Field Guide to Maryland's Snakes (Order Squamata)
Sub-order Serpentes, Family Colubridae
Carphophis a. amoenus
7½ - 11 inches. Record - 13¼ inches.
Looks like an earthworm.
Plain brown back and an unmarked pink belly.
The head is slightly flattened and somewhat pointed, and the tip of the tail ends in a sharp spine.
Scales are not keeled.
Eastern Worm Snake Adult Photos courtesy of Corey Wickliffe
Any forested habitat with soil loose enough for burrowing. Also found in open fields and lawns.
How to Find
Look under coarse woody debris and within rotting logs, particularly in areas with moist, not wet, soil. Non-venomous. When handled they attempt to push their way between the fingers with their head or tail spine, but they do not bite.
Eastern Worm Snake Habitat Photo courtesy of Rebecca Chalmers
Distribution in Maryland
Found statewide except for the Allegheny Plateau of western Maryland.
- Discover Maryland's Herps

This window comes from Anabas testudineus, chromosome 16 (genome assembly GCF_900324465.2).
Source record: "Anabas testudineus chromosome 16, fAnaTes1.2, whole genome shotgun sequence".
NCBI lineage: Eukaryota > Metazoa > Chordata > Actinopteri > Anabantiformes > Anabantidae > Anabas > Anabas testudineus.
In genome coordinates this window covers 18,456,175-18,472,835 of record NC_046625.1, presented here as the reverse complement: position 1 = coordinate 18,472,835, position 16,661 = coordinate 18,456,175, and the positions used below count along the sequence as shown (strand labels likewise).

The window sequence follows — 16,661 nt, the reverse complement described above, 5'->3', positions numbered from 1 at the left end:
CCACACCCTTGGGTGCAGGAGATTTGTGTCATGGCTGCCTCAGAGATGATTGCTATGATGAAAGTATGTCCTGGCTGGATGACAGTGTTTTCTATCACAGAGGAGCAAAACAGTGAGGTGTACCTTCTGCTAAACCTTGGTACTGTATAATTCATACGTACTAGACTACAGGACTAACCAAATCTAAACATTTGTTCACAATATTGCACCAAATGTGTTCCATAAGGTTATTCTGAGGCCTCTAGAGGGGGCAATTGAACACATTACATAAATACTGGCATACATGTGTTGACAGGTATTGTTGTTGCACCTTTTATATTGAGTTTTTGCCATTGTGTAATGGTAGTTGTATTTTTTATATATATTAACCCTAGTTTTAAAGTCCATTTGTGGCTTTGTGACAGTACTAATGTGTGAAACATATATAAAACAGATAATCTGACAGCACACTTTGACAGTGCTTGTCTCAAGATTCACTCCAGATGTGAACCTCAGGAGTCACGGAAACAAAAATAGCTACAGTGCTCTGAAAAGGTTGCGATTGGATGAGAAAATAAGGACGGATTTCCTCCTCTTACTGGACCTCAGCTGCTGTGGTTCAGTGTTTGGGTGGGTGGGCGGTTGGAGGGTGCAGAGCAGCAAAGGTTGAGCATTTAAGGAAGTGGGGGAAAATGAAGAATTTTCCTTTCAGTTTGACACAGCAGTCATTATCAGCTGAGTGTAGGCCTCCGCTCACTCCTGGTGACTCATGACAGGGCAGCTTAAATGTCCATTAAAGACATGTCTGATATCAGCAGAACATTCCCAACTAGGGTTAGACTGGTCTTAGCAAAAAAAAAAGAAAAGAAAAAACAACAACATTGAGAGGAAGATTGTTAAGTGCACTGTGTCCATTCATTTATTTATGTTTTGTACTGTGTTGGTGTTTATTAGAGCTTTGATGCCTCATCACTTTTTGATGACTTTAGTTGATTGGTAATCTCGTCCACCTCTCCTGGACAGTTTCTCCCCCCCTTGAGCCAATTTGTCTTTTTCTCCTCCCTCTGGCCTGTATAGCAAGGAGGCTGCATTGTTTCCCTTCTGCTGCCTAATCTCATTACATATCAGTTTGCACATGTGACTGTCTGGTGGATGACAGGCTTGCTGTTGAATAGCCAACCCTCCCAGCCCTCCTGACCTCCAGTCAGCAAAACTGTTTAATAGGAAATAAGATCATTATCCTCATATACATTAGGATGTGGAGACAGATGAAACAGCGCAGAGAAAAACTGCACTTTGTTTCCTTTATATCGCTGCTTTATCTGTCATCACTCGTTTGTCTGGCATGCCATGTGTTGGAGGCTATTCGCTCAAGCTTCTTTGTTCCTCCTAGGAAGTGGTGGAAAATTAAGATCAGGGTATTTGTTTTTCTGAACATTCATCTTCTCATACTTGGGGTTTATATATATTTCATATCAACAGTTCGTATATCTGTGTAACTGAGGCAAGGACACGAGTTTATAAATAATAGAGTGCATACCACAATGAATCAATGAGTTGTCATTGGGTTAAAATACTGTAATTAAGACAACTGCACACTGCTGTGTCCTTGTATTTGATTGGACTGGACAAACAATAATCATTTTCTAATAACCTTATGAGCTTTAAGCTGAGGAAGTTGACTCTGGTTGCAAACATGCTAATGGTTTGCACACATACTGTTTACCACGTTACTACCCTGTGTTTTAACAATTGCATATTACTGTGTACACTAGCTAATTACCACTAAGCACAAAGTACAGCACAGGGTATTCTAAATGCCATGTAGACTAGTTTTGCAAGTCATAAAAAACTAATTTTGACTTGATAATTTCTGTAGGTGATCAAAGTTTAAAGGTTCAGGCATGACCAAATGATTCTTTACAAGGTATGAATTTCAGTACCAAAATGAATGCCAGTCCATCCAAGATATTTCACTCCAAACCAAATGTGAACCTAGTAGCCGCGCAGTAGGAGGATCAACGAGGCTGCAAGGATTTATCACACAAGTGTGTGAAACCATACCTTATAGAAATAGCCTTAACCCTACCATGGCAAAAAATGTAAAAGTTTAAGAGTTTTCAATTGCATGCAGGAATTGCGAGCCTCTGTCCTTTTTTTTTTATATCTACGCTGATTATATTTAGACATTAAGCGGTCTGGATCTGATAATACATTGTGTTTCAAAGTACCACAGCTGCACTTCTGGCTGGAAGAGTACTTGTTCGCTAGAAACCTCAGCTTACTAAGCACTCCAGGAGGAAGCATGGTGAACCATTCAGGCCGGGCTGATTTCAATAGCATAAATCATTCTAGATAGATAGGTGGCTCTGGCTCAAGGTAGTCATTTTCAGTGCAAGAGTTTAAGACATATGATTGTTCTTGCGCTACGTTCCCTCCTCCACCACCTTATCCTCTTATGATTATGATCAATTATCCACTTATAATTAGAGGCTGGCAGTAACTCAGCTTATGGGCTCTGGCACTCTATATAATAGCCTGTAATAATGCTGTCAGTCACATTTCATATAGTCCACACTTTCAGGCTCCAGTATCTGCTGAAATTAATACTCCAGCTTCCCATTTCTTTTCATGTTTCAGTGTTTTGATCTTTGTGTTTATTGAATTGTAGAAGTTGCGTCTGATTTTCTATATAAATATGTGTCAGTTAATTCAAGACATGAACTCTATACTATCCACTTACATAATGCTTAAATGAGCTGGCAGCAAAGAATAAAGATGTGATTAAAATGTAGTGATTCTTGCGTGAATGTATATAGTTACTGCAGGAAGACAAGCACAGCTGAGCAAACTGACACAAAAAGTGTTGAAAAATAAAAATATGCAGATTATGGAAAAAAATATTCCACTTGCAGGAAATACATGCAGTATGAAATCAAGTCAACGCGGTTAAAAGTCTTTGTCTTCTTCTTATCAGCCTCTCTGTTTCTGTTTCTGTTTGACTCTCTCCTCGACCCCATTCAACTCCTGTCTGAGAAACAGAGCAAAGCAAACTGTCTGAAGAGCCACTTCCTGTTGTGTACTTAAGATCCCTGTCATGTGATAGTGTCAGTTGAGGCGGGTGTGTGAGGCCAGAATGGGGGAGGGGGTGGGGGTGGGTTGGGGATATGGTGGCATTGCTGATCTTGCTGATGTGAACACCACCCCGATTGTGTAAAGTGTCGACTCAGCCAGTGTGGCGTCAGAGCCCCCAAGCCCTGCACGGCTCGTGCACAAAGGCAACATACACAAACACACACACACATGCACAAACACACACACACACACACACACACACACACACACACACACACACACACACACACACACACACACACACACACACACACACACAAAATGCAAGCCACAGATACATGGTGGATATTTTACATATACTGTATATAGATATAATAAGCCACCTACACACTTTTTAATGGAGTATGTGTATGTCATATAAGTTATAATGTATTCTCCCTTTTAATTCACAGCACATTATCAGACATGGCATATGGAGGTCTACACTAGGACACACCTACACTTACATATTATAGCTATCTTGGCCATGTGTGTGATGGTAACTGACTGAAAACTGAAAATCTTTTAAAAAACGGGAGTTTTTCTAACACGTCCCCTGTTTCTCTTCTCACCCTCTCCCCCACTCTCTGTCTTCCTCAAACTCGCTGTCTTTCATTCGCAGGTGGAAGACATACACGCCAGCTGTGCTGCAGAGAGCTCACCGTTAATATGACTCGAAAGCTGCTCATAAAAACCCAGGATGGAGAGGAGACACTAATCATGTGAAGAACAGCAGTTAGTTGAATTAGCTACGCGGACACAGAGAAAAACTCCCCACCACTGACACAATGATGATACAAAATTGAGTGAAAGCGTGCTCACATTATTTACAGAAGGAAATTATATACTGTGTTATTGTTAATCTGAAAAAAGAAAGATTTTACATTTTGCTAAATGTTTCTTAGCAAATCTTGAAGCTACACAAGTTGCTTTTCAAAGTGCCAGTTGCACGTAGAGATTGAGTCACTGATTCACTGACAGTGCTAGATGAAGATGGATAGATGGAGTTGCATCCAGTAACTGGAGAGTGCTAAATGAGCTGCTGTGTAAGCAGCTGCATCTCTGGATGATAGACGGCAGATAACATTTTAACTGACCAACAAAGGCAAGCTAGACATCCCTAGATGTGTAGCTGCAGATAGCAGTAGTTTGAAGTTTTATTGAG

- Maryland Herp History
- Maryland Herp Checklist
- Survey Techniques, Collecting Ethics, Safety and the Law
- Problems with Buying Frogs and Tadpoles for Wild Release
- Technical Guide: A Key to the Reptiles and Amphibians of Maryland - 86.3 MB pdf file
- Maryland Amphibian and Reptile Atlas (MARA) Project
- Natural Heritage Program
- Wildlife & Heritage Home
"A Joint Project of the Natural History Society of Maryland, Inc. and the Maryland Department of Natural Resources"
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The Maryland Herpetology Field Guide is a cooperative effort of the MD Natural Heritage Program and the MD Biological Stream Survey within the Department of Natural Resources and their partners. We wish to thank all who contributed field records, text, and photographs, as well as support throughout its development.